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Report: Israel, US Behind Iranian Spying Virus

  • VOA News

This undated screen grab taken released by the Kaspersky Lab site shows code related to the computer virus known as Flame.

This undated screen grab taken released by the Kaspersky Lab site shows code related to the computer virus known as Flame.

A U.S. cyber security expert says it is "pretty likely" the United States and Israel are behind a sophisticated computer virus that appears to have been used to gather intelligence about Iran's nuclear program.

Tofino Security chief technology officer Eric Byres said there are only a few countries in the world with the resources to develop something as advanced as the so-called Flame virus.

The Washington Post newspaper reports Israeli and U.S. security agencies used Flame to collect information about Iran's preparation for a cyber attack aimed at slowing its nuclear program.

Byres says the virus can be used in a variety of ways.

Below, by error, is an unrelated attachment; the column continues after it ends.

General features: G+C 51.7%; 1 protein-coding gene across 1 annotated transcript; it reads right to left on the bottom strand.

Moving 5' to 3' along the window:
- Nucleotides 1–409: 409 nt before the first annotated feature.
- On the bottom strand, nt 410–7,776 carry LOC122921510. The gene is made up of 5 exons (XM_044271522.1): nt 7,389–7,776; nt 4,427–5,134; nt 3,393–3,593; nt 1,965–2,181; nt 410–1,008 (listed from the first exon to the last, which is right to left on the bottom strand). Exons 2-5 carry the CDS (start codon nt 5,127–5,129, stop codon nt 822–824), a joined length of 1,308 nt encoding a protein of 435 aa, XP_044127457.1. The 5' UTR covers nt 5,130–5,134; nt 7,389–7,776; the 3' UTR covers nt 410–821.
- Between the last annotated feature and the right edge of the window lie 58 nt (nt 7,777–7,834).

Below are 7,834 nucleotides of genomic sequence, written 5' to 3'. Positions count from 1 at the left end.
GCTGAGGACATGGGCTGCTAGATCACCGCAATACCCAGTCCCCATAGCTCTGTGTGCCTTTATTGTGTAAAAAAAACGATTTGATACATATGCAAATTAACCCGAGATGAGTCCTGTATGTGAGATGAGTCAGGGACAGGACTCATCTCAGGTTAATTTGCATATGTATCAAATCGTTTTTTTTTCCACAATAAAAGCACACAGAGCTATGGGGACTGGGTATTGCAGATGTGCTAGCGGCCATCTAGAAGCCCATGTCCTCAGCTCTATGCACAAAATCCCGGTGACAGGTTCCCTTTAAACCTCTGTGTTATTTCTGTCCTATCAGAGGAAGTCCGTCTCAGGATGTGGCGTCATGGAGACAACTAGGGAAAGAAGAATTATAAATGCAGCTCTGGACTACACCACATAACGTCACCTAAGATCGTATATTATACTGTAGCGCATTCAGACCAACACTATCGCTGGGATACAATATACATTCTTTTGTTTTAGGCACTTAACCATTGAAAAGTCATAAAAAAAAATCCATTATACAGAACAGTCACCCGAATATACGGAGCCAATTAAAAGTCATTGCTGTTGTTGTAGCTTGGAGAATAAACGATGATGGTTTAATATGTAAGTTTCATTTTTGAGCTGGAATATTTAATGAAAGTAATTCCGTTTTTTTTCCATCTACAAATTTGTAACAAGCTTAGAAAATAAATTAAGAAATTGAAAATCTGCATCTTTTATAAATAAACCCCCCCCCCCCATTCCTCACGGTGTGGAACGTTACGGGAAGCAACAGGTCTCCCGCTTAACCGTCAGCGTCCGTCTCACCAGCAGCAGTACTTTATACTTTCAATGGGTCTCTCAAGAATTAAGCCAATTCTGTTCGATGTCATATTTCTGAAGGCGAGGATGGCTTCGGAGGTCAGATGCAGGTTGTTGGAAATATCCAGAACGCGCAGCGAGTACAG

"The primary focus of Flame as it is currently configured appears to be stealing or collecting intelligence, and that can be everything from what we call autoCAD drawings about factories, to emails, to even things like voice conversations or video of what is happening in the office around the computer that is infected," said Byres.

An Iranian state-run media report says Communications and Technology Minister Reza Taqupour has lodged complaints with unspecified "international organizations" about alleged "state cyber-terrorism." The report said Iranian officials blame detected computer viruses, including Flame, on Israel and "certain Western countries."

Earlier this month, The New York Times said U.S. President Barack Obama authorized cyber attacks on Natanz, Iran's main nuclear-enrichment facility. The report said the so-called Stuxnet computer virus was used to hamper operations at the site.

Byres says analysis reports indicate the Flame virus may be more targeted than Stuxnet.

"I would say it's a Middle East-focused piece of malware," said Byres. "There's also indications that it's designed to only run if it's in those time zones, that it's designed not to spread around the world like Stuxnet did and try and stay close to its drop area."

Western news reports say Flame came to light in May, after Iran detected cyberattacks against its oil industry. Some reports indicate the virus may have been developed at least five years ago.

Iran has been engaged in talks with world powers about the nature of its nuclear program. Tehran says its nuclear ambitions are peaceful, but the United Nations and some world powers have imposed sanctions on Tehran because of its uranium-enrichment activities.